I love to entertain. Fancy dinners, lovely china, my mom's crystal. It's all so delightful. But, in fact, elegant home dining has rather gone out of fashion these days. So when guests come to my house for dinner, they are often surprised by the candle centerpiece, and the silver utensils. In fact, you can buy whole sets of lovely fine china on Ebay for pennies these days!
I've tried to pass on this love of table setting to my daughters, but I'm not sure how successful I've been. Even today when I ask them to help me set the table for guests, I can never be sure where the forks will end up! And I guess, it doesn't really matter. The days of formality, and high brow dining have gone the way of the dinosaur. Casual dining is the order of the day, and I can see all the practical reasons why that is a good idea. But I still love my butter pats. (And forks ALWAYS go on the left side of the dinner plate -- even if they are plastic!)
All to say, that quarantine dining has brought this notion of "practicality" home to me in a very real way. First, it's very rare that guests visit for a meal, and when they do - it's been limited to immediate family. That's ok. I feel lucky that we have been able to see our daughters during quarantine, and that we have an outdoor space that allows us to do so.
Second, because all dining has been al fresco, the table setting has necessarily been less formal. I have yet to break out the fine china for one of our outdoor barbecues, but I might! I can still use my cloth napkins and fancy wine glasses for a hint of elegance in the backyard. Place mats and table cloths also elevate the feel of the dining experience. Because, you know, dining is more than just nourishing your body. Eating a meal with other humans is a shared experience where people enjoy each other's company, where our spirits commune, and we come to appreciate others' experiences across the table.
Lastly, quarantine dining has required creativity not usually employed in my previous dinner parties. My daughters insist that we continue to social distance when we are around each other, because they want to keep us safe. God bless them. So, when they visit, we stay 6 feet apart, wear masks, AND make sure that when we dine our chairs are 6 feet distant from one another. You can see in the picture below a very informal al fresco dinner on the patio over the 4th of July.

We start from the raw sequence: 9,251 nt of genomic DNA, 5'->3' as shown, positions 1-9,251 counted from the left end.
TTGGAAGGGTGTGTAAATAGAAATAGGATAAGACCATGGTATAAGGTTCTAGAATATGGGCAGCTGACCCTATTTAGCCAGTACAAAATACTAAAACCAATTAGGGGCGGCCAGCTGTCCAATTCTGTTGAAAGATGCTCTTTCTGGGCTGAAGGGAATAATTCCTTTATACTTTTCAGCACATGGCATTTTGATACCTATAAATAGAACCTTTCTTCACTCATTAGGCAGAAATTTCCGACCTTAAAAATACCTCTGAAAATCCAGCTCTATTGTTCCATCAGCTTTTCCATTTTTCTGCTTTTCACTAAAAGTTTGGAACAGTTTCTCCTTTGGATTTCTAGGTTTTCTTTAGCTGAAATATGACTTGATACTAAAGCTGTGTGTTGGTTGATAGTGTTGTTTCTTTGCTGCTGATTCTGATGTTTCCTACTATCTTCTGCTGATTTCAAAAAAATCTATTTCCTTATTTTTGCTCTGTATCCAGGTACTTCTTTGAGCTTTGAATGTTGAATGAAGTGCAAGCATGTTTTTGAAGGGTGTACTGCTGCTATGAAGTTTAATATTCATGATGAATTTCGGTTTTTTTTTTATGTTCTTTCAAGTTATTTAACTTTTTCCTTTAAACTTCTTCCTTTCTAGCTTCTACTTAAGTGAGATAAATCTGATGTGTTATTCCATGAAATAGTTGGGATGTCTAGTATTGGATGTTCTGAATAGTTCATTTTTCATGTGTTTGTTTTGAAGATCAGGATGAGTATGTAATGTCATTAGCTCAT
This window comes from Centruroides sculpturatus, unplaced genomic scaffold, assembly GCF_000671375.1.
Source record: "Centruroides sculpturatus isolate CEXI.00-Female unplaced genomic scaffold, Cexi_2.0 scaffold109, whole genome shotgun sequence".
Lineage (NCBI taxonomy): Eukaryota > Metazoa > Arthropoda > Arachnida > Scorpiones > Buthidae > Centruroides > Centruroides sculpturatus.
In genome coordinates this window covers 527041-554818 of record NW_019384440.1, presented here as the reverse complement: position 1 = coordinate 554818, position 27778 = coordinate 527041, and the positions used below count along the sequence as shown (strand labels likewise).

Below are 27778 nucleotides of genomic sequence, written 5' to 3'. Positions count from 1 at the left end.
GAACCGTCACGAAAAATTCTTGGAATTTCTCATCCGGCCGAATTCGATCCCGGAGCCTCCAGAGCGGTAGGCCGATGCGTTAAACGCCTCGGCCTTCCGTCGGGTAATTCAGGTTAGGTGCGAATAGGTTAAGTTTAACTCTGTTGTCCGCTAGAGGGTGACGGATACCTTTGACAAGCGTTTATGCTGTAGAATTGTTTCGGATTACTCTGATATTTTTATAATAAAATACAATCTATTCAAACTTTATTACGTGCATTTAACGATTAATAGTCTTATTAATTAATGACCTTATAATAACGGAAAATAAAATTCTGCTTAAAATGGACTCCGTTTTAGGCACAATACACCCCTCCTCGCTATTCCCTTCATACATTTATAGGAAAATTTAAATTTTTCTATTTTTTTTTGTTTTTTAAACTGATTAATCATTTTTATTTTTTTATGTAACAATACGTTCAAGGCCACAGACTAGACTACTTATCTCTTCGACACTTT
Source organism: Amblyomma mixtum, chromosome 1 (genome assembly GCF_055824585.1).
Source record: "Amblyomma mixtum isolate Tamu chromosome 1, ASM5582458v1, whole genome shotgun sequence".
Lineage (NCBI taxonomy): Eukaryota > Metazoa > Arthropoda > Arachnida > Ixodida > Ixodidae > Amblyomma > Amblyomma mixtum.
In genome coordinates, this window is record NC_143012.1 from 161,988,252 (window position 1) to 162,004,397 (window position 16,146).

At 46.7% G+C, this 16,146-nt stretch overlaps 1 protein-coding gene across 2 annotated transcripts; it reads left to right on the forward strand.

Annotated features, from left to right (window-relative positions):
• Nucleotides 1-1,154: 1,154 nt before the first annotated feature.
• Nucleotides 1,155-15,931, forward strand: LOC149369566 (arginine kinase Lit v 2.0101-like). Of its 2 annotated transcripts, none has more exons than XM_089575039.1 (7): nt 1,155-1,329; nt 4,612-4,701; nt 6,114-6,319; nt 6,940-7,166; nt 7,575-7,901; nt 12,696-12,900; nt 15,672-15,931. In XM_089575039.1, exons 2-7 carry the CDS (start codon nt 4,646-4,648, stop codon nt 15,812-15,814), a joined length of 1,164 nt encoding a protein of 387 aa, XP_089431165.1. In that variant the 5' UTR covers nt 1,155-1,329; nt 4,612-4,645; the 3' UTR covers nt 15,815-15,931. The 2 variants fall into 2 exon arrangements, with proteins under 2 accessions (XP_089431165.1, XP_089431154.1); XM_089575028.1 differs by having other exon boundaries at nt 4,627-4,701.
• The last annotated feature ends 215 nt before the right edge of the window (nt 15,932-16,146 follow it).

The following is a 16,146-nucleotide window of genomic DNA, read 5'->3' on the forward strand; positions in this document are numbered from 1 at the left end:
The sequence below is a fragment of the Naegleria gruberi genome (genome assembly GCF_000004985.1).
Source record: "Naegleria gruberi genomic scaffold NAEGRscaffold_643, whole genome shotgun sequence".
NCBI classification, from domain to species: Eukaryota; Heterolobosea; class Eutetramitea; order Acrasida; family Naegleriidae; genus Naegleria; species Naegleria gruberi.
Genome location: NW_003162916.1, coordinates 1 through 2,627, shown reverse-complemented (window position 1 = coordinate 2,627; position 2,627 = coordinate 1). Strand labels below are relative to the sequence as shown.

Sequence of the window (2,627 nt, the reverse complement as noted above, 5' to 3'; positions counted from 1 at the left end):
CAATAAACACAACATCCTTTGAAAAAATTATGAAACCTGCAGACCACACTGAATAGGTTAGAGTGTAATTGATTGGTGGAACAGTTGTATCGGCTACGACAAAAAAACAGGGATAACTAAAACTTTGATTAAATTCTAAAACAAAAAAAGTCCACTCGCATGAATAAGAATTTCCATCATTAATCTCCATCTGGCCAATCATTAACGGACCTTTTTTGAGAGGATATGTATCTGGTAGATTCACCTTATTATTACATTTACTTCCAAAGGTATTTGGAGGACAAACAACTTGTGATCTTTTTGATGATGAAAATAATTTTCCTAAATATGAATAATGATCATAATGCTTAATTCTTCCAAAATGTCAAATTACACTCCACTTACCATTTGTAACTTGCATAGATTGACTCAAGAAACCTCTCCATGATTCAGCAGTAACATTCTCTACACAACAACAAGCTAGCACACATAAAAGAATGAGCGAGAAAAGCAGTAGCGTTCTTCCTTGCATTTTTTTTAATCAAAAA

It rather feels like we are at a Downtown Abbey breakfast, where, when there are only two diners, they sit at opposite ends of a very long table! Who knew when we bought this outdoor dining table that we would use the extensions not for more guests -- but for fewer!
Sigh. It's one of the things that I miss the most during this quarantine, entertaining friends and family in high style. My beautiful china is languishing inside the glass cabinets, waiting for its time to be useful again. But I can tell just by writing this, that I'm pretty set in my ways. I won't be switching to paper plates any time soon, though no judgment on those who do! I just like using the fine things that I've collected over the years, and I enjoy spoiling my guests with a special dining experience when we gather together. When I hear someone advocating for paper plates because, "it's just easier this way," I can't disagree. But I don't think that everything has to be practical, or easy. I believe it's worthwhile to make the choice to be extravagant, even though it may require doing a few more dishes. In fact, I never mind doing the dishes when it means that I get to hold the crystal up to the light, or hand wash the Wedgewood vegetable dish Robert and I received as a wedding present.
So, I'll probably be breaking out the fine china for our Wedding Anniversary this August, if not before. Even if it's only the two of us enjoying the splendor, there's no one else I would rather spoil, and no one who deserves it more, than my Robert.